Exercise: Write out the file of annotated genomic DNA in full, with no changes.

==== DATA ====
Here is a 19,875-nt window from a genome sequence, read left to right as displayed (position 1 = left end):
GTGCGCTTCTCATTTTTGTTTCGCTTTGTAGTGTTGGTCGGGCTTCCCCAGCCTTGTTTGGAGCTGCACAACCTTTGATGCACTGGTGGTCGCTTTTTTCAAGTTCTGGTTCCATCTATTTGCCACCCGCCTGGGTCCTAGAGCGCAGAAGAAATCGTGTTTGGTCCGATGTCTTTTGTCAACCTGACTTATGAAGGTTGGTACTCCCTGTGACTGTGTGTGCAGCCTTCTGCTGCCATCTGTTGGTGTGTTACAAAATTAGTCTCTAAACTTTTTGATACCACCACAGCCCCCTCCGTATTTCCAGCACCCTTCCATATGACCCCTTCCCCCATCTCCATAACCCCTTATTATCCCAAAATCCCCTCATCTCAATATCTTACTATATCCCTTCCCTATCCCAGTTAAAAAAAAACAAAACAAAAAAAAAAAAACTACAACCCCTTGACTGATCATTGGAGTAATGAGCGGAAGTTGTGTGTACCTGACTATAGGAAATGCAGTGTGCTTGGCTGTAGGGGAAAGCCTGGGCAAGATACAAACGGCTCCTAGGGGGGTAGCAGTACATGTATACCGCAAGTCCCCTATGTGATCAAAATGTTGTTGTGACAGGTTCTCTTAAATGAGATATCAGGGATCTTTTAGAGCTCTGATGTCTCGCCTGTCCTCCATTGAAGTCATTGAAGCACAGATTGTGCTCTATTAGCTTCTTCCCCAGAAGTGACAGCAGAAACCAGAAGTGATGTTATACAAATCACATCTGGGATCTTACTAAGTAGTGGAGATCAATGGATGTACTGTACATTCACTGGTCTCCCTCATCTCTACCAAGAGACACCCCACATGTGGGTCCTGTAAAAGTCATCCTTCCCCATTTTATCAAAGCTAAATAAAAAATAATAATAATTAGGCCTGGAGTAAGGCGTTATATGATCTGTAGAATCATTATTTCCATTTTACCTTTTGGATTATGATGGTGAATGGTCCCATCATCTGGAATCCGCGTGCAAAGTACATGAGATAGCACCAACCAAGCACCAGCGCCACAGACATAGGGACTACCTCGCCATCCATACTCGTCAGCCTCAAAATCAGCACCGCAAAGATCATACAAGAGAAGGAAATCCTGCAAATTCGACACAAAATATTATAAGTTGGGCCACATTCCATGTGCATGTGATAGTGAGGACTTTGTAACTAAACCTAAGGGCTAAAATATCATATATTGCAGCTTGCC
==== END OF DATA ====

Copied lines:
Here is a 19,875-nt window from a genome sequence, read left to right as displayed (position 1 = left end):
GTGCGCTTCTCATTTTTGTTTCGCTTTGTAGTGTTGGTCGGGCTTCCCCAGCCTTGTTTGGAGCTGCACAACCTTTGATGCACTGGTGGTCGCTTTTTTCAAGTTCTGGTTCCATCTATTTGCCACCCGCCTGGGTCCTAGAGCGCAGAAGAAATCGTGTTTGGTCCGATGTCTTTTGTCAACCTGACTTATGAAGGTTGGTACTCCCTGTGACTGTGTGTGCAGCCTTCTGCTGCCATCTGTTGGTGTGTTACAAAATTAGTCTCTAAACTTTTTGATACCACCACAGCCCCCTCCGTATTTCCAGCACCCTTCCATATGACCCCTTCCCCCATCTCCATAACCCCTTATTATCCCAAAATCCCCTCATCTCAATATCTTACTATATCCCTTCCCTATCCCAGTTAAAAAAAAACAAAACAAAAAAAAAAAAACTACAACCCCTTGACTGATCATTGGAGTAATGAGCGGAAGTTGTGTGTACCTGACTATAGGAAATGCAGTGTGCTTGGCTGTAGGGGAAAGCCTGGGCAAGATACAAACGGCTCCTAGGGGGGTAGCAGTACATGTATACCGCAAGTCCCCTATGTGATCAAAATGTTGTTGTGACAGGTTCTCTTAAATGAGATATCAGGGATCTTTTAGAGCTCTGATGTCTCGCCTGTCCTCCATTGAAGTCATTGAAGCACAGATTGTGCTCTATTAGCTTCTTCCCCAGAAGTGACAGCAGAAACCAGAAGTGATGTTATACAAATCACATCTGGGATCTTACTAAGTAGTGGAGATCAATGGATGTACTGTACATTCACTGGTCTCCCTCATCTCTACCAAGAGACACCCCACATGTGGGTCCTGTAAAAGTCATCCTTCCCCATTTTATCAAAGCTAAATAAAAAATAATAATAATTAGGCCTGGAGTAAGGCGTTATATGATCTGTAGAATCATTATTTCCATTTTACCTTTTGGATTATGATGGTGAATGGTCCCATCATCTGGAATCCGCGTGCAAAGTACATGAGATAGCACCAACCAAGCACCAGCGCCACAGACATAGGGACTACCTCGCCATCCATACTCGTCAGCCTCAAAATCAGCACCGCAAAGATCATACAAGAGAAGGAAATCCTGCAAATTCGACACAAAATATTATAAGTTGGGCCACATTCCATGTGCATGTGATAGTGAGGACTTTGTAACTAAACCTAAGGGCTAAAATATCATATATTGCAGCTTGCC